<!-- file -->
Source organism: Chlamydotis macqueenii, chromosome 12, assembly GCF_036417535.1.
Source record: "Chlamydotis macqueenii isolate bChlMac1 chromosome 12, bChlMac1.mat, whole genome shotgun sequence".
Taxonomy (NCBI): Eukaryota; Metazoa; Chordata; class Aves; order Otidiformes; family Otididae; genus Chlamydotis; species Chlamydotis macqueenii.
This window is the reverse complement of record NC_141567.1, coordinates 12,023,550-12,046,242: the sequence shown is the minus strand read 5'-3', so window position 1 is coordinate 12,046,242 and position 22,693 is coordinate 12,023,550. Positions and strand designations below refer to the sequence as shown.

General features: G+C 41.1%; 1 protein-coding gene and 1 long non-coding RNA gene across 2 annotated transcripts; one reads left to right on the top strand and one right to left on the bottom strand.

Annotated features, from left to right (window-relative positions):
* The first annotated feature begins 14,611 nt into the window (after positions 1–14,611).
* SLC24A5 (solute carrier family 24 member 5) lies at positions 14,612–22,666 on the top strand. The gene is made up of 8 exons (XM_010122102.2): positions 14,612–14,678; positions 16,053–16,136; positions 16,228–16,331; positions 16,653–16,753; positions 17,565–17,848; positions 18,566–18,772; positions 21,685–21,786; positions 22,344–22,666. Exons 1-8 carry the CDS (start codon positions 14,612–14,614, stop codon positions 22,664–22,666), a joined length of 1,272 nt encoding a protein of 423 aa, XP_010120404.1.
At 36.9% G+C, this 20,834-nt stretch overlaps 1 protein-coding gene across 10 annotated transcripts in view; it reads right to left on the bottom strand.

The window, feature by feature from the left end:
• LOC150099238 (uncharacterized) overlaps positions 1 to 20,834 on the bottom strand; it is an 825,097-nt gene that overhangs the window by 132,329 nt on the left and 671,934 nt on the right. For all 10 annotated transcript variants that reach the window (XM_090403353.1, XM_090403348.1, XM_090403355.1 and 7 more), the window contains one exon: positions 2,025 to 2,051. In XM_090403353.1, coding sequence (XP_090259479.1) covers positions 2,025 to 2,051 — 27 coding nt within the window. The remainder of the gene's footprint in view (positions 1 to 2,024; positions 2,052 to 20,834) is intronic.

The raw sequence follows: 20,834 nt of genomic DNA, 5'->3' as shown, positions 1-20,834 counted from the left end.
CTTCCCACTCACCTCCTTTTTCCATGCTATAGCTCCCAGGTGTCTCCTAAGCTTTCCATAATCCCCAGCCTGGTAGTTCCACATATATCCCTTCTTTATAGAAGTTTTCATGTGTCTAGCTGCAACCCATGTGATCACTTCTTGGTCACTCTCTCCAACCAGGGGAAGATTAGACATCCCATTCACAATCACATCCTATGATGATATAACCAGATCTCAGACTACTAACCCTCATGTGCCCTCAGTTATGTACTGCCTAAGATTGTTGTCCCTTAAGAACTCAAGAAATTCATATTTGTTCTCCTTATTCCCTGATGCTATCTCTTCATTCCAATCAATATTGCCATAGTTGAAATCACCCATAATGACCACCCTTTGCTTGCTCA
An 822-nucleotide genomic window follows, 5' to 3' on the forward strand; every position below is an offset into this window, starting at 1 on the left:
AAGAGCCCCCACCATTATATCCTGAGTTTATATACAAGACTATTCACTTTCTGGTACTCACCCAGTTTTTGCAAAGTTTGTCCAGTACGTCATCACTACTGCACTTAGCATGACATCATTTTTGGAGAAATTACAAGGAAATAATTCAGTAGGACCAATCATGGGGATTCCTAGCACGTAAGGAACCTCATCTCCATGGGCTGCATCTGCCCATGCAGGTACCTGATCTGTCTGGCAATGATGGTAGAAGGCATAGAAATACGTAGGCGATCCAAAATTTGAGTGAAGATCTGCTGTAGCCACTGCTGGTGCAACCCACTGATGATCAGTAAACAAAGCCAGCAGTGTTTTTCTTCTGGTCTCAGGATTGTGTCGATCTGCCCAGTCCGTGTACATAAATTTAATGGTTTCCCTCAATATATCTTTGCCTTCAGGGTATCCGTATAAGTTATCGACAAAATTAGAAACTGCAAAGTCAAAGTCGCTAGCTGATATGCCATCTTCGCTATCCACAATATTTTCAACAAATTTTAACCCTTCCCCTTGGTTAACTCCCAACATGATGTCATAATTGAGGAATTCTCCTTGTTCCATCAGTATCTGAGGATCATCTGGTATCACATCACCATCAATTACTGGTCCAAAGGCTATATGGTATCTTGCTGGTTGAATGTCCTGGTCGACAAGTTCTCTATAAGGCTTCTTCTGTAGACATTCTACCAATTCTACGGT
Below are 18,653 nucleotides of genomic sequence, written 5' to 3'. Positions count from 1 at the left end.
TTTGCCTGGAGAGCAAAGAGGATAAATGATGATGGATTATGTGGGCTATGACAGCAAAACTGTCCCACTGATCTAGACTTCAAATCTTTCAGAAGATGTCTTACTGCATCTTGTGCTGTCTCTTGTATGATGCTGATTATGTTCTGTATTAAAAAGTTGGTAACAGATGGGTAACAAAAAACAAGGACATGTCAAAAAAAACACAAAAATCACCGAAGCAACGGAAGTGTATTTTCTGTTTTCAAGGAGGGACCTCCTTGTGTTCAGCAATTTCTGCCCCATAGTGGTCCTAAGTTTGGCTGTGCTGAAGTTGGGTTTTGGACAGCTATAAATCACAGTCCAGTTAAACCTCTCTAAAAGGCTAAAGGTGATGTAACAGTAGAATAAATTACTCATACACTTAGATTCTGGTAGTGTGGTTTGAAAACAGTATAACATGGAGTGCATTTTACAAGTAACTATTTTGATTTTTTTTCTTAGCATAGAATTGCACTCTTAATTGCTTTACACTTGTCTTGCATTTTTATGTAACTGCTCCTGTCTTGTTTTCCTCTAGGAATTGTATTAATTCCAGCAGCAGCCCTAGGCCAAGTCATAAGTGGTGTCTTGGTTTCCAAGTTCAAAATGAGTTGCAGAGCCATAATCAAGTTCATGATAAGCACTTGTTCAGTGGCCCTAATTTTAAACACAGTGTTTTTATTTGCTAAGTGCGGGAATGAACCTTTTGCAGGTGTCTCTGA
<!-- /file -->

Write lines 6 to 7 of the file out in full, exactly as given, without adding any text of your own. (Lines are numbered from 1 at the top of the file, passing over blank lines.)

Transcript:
Annotated features, from left to right (window-relative positions):
* The first annotated feature begins 14,611 nt into the window (after positions 1–14,611).